• Entry type: Person
  • Entry ID: AWE6228

Kerr, Joan

(1938 – 2004)
  • Born 21 February, 1938, Sydney New South Wales Australia
  • Died 22 February, 2004
  • Occupation Academic, Art historian, Historian


Eleanor Joan Lyndon was born in Sydney in 1938. She went to school at Somerville House, Brisbane, before studying English at the University of Queensland. Joan married James Kerr in 1960, after which time she became increasingly interested in art history. The family (which now included two children) moved to Switzerland in 1963 and then on to London. Here, in 1966, Joan enrolled in a two-year diploma in medieval art and architecture at the Courtauld Institute.

Joan and her family returned to Australia in 1968 and the following year she undertook studies in fine arts at the Power Institute, Sydney University. After successfully completing her courses, Joan was offered a tutorship in fine arts, a position she held for five years. Joan then completed a Master of Arts on colonial church architecture before enrolling in a doctorate at the Institute of Advanced Architectural Studies at the University of York in 1974. Her husband James had also applied for a doctorate at the University of York, and after undertaking initial fieldwork in Australia, the pair set out for York in August 1975.

The Kerr’s returned to Sydney in December 1977. Despite being accepted for the position of Senior Education Officer at the Art Gallery of New South Wales, Joan did not take up the position. Instead the family moved to Canberra, where James had been appointed Assistant Director of the Australian Heritage Commission. Joan applied for a job in fine arts at the Australian National University and was offered the position of tutor. Whilst living and working in Canberra, Joan also worked on projects in Sydney, as well as writing reviews of exhibitions on architectural themes. She also contributed to the exhibition Colonial Gothick: the Gothic Revival in NSW 1800-1850, which was held at Elizabeth Bay House during March and April 1979. The catalogue for the exhibition was published as a book, entitled Gothick Taste in the Colony of New South Wales.

In 1981 Joan began a probationary lectureship in fine arts at Sydney University, in addition to becoming a member of the architectural Advisory Panel of the National Trust of Australia. It was around this time that Joan began writing and editing one of her most significant works: The Dictionary of Australian Artists: painters, sketchers, photographers and engravers to 1870. At the time of its publication in 1992, the text contained almost 2,500 entries. Another of her major works, Heritage: the national women’s art book, was released in 1995.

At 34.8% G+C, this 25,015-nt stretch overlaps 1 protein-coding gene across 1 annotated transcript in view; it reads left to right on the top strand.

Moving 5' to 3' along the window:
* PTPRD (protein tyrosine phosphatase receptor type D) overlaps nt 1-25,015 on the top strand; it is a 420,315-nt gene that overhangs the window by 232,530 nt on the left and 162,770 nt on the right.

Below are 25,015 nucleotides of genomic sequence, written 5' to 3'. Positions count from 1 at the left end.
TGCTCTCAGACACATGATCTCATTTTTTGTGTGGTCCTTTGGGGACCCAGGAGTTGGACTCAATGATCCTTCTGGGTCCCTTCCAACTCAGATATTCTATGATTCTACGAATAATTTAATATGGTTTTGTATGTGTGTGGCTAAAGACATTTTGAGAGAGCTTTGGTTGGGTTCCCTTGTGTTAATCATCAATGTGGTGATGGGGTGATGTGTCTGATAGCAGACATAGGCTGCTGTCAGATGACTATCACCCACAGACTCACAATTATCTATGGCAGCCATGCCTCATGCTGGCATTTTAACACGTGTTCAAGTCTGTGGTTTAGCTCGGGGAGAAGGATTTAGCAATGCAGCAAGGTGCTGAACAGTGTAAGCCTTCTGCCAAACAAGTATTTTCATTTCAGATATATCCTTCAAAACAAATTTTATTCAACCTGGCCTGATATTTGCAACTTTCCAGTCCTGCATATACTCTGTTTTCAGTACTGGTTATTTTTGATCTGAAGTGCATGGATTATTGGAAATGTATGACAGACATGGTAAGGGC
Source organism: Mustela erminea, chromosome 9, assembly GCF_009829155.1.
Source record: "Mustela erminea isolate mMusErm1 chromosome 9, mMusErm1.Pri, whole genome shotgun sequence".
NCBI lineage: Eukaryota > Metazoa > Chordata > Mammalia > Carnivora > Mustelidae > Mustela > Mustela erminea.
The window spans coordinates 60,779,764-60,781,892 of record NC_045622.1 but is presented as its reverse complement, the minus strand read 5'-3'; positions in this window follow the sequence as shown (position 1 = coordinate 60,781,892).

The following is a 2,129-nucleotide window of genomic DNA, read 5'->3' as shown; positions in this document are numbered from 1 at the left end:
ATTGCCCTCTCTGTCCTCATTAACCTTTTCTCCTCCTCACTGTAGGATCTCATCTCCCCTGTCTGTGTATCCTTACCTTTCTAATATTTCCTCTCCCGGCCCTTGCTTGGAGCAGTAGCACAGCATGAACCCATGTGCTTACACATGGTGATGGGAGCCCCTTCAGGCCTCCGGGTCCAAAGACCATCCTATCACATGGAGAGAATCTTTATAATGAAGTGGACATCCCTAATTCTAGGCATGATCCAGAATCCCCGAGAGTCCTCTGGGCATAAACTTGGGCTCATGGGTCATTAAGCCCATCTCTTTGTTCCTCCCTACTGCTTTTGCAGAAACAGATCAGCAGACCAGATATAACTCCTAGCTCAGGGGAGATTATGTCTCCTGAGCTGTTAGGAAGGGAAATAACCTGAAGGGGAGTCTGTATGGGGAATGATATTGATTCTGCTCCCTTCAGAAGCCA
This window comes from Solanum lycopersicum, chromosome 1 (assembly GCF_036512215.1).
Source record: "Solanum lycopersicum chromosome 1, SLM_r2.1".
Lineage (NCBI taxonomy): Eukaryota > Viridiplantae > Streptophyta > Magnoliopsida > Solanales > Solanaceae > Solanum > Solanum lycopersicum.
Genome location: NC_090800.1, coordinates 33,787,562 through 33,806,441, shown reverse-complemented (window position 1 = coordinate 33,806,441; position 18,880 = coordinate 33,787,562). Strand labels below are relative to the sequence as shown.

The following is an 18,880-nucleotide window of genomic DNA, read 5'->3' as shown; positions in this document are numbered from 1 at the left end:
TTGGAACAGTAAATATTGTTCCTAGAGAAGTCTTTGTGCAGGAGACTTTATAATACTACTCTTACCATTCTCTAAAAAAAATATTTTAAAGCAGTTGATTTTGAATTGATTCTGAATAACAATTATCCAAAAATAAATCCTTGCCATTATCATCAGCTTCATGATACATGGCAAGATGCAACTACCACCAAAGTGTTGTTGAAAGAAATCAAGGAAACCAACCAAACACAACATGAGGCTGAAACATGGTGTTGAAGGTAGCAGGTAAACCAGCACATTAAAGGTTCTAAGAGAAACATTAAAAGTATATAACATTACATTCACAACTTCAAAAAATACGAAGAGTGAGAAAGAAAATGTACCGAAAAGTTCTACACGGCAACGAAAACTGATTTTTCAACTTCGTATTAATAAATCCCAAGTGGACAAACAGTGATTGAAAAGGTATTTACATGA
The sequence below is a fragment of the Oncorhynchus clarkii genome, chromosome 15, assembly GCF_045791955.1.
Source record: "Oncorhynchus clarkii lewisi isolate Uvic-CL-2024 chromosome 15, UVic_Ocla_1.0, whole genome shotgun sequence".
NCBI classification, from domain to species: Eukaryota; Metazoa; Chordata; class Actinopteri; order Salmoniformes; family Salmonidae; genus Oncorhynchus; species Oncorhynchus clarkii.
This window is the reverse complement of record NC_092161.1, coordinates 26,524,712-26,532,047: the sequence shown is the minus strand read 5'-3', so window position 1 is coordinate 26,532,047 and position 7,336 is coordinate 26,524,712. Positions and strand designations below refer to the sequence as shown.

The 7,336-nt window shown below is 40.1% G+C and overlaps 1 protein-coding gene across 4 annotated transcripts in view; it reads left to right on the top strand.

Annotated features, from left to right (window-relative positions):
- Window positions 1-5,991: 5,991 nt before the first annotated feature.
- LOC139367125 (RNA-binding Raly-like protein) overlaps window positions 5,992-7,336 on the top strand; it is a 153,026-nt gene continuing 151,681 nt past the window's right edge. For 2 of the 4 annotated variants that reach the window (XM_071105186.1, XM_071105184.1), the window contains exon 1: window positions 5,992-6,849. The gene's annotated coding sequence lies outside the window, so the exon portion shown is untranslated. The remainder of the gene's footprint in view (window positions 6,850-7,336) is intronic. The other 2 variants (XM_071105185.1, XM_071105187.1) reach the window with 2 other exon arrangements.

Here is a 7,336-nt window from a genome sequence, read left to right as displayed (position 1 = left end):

Joan was elected a fellow of the Australian Academy of the Humanities in 1993 and two years later she was awarded the National Trust senior heritage award. In 1994 Joan moved to the University of New South Wales, where she worked as a research professor in art history and theory at the College of Fine Arts. She left this position in 1997 to become inaugural professor and convenor of program in Australian art at the Centre for Cross-Cultural Research, Australian National University. Joan eventually returned to the College of Fine Arts as a visiting professor.

In 2001 Joan Kerr was awarded the Centenary Medal ‘for service to Australian society and the humanities in the study of Australian arts’. Additionally, in 2003, she became the second woman to be granted an honorary life membership of the Royal Australian Historical Society for services to Australian History.

On the 14th of June 2004 Joan was also awarded a Member of the Order of Australia (AM) ‘for service to education and to the arts, particularly through research in the fields of architecture and art history, and through encouraging the study and recognition of Australian women artists’.


Archival resources

  • National Library of Australia, Manuscript Collection
    • Papers of Joan Kerr, 1980-2005 [manuscript]
    • Papers relating to the National Women's Art Exhibition 1995, 1992-1995 [manuscript]
  • National Library of Australia, Oral History and Folklore Collection
    • Joan Kerr interviewed by Martin Thomas [sound recording]

Related entries

  • Established by
    • National Women's Art Exhibition
  • Related Concepts
    • History and Historians